Russia, South Africa, Australia
The land of European Russia is not complicated. It is the direct extension of Belt No. 1 of Asia, described in Chapter 6. Its sea-coasts are too limited and removed from the open ocean to alter its essential character, which, with its situation between Asia and Europe, directed the history of the Russians.
Its physical map is, therefore, mostly tinted green, indicating an elevation up to five hundred feet. It has two irregular areas of yellow, of elevation up to two thousand feet running north and south; one to the west, the second to the east. The eastern is intersected by a thin strip of light brown, of elevation up to five thousand feet, the Ural Mountains. These west and east areas are in latitude 60 degrees joined by a transverse yellow band. The three areas form the watersheds of Russia's rivers. Two considerable rivers, the Dwina and the Petchora, open into the Arctic Ocean, but the largest Russian rivers, unlike those of Siberia, run south. The Volga rises from all three watersheds, west, east and transverse, and runs into the Caspian, its last section in the Caspian Tract being actually below sea level. The Don rises from the eastern side of the west yellow area, and the Dnieper from its western side, and also by its big tributary, the Pripet, from the northern Carpathian Mountains outside Russia. Both flow into the Black Sea. The Dniester, also entering the Black Sea, forms the south-western boundary of Russia.
Russia is thus an extension of the Siberian Plain, made European by the Ural Mountains. South-east Russia, with the Caspian Tract, is the European extension of the Asiatic Kirghiz Steppes. Through the Steppe country many Nomads of Asia passed into Europe and, at a later time, Russians passed into Asia.
At the time of the last Glacial Age, nearly all European Russia was covered with ice. As the ice receded, Russia emerged in a sodden condition of boggy lands and lakes, the abundant waters of which were drained away by the great rivers.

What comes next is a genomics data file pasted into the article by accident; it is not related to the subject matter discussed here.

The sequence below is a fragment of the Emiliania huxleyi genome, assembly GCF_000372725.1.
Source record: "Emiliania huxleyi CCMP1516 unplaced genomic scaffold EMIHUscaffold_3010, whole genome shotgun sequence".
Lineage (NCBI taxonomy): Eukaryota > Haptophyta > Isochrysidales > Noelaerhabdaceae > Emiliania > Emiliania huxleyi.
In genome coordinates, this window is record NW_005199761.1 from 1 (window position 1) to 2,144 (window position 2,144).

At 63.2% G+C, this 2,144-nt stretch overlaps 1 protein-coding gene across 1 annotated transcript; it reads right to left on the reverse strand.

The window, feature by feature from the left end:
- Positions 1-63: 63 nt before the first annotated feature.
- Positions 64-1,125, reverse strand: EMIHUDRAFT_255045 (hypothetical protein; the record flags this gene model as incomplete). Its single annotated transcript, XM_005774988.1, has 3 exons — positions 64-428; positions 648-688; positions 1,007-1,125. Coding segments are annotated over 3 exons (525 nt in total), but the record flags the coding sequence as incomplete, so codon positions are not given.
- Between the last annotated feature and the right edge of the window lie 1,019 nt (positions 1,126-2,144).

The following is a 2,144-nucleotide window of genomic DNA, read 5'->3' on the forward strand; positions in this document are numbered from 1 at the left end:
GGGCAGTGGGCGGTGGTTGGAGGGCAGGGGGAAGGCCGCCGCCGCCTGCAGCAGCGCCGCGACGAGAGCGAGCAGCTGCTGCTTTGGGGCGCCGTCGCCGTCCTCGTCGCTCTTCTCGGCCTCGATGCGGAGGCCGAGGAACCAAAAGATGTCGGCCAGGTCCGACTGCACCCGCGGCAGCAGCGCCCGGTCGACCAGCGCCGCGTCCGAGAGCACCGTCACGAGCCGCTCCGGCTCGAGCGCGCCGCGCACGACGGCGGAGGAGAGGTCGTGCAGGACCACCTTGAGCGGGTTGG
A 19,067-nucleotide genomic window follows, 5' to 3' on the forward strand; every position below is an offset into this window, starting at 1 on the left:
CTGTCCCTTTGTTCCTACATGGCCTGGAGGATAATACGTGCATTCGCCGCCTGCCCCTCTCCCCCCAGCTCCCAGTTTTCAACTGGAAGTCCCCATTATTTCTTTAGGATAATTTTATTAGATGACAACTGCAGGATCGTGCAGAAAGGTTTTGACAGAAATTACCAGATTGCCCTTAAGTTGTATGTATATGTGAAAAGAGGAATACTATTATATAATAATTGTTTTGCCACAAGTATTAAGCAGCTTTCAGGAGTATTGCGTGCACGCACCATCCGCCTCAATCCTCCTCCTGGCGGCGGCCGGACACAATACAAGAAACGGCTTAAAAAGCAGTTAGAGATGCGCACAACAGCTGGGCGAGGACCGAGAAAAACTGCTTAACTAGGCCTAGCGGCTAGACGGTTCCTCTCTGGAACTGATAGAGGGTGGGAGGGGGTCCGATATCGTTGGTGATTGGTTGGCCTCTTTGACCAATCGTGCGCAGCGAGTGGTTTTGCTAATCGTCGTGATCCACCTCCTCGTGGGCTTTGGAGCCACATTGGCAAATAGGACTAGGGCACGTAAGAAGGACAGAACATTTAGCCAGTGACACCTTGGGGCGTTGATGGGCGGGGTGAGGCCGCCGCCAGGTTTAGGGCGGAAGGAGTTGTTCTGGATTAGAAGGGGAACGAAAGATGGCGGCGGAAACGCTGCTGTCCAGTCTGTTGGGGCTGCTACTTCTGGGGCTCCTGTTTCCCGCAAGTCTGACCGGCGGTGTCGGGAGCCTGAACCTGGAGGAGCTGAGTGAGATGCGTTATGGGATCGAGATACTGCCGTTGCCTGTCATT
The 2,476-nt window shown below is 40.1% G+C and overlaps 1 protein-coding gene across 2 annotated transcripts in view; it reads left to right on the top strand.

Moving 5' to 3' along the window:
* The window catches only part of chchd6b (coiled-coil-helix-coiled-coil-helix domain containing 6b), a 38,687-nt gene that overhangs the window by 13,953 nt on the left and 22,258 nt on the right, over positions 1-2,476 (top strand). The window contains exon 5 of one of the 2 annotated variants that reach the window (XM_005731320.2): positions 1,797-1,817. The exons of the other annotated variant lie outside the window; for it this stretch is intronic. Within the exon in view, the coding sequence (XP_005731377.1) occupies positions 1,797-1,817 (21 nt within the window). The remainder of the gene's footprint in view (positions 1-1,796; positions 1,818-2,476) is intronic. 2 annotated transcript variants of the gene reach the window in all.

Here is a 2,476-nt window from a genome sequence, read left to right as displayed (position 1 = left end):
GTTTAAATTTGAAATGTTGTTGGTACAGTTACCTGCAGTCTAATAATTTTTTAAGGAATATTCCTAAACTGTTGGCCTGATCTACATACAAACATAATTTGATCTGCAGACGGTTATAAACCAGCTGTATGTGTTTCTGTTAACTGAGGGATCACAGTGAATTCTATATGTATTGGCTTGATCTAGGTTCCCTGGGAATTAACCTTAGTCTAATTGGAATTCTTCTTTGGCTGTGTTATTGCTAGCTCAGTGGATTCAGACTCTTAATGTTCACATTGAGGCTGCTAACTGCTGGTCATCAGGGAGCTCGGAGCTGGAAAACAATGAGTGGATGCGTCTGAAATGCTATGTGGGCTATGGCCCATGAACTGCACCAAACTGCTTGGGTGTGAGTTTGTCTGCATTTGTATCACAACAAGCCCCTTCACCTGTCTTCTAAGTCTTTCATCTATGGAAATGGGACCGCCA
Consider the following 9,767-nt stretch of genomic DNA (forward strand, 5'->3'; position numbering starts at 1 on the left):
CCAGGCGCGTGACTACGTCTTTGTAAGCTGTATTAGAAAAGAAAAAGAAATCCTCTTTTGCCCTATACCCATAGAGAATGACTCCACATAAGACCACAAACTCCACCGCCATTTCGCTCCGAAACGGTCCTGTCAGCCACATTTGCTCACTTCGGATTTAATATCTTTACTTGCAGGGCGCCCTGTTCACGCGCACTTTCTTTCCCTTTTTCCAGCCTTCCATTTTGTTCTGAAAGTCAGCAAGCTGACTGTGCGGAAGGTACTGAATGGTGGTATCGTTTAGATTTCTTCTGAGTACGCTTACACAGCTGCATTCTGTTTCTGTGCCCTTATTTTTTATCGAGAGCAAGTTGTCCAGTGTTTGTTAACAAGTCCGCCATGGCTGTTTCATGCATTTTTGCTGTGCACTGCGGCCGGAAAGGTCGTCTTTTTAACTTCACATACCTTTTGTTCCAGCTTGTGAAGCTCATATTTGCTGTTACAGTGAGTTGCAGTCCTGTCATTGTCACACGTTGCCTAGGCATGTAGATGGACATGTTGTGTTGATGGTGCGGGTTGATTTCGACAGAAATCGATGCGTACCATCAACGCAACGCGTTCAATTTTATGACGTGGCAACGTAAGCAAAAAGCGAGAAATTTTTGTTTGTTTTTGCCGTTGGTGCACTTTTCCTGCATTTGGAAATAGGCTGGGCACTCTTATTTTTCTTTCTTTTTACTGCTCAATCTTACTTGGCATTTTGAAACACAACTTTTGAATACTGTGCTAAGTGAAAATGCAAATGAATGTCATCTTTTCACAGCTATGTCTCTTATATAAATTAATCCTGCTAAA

In the drying up of the Post-Glacial epoch, Russia slowly attained to the condition of being habitable to men. European Russia is now divided into three belts.
Firstly there is the northern belt, with its Arctic tundra cap, with a long winter, a brief summer and a saturated, boggy soil. It offers only the most limited opportunities for farming.
The central belt has a more equable climate than the other two. Its soil is capable of receiving and storing water to a considerable depth, and it gets an abundance of water in the spring from the melting of the snows. Its surface then becomes a sea of mud, but five or six months of open season follows; the surface dries, and so becomes cultivable by men. This central belt, which contains the capital and other manufacturing towns, constitutes the farmed, but food-deficient area of Russia.
For these two deficient belts, Russia is compensated by the third or southern belt, the food-surplus area. Here the season of freedom from snow lasts up to nine months. Here also the extremes of heat and cold are greater than are those of the central belt. So dry is it at times, from the heat and the hot winds which sweep into it from Central Asia, that it is subject to drought. But its soil is rich, and that of the Black Earth Zone, immediately south of the middle belt, is the granary of Russia.
Russian agriculture began in the middle belt, the belt of forests. It was not until the reign of Ivan IV (A.D. 1533-84) that the grain land was reached. Sir Bernard Pares in his most instructive A History of Russia, 1944, states that the Russian peasants were peaceful men, seeking to cultivate land without interference. They would clean a piece of land along the bank of a river, burning down the trees and digging out the stumps. They would erect a colony of a few houses, keeping close to the river for fishing and transport. In the north they met the Finns, then entirely unorganized, and they established friendly relations, with them. 'The Russian peasant', says Pares, 'was a man of peace and he did not come to start new conflicts, but to avoid them.'
But they were not left at peace by their rulers at Kiev and Moscow for the reason that they were the source of the greater part of the wealth of a poor country and, secondly, because the army was recruited from them.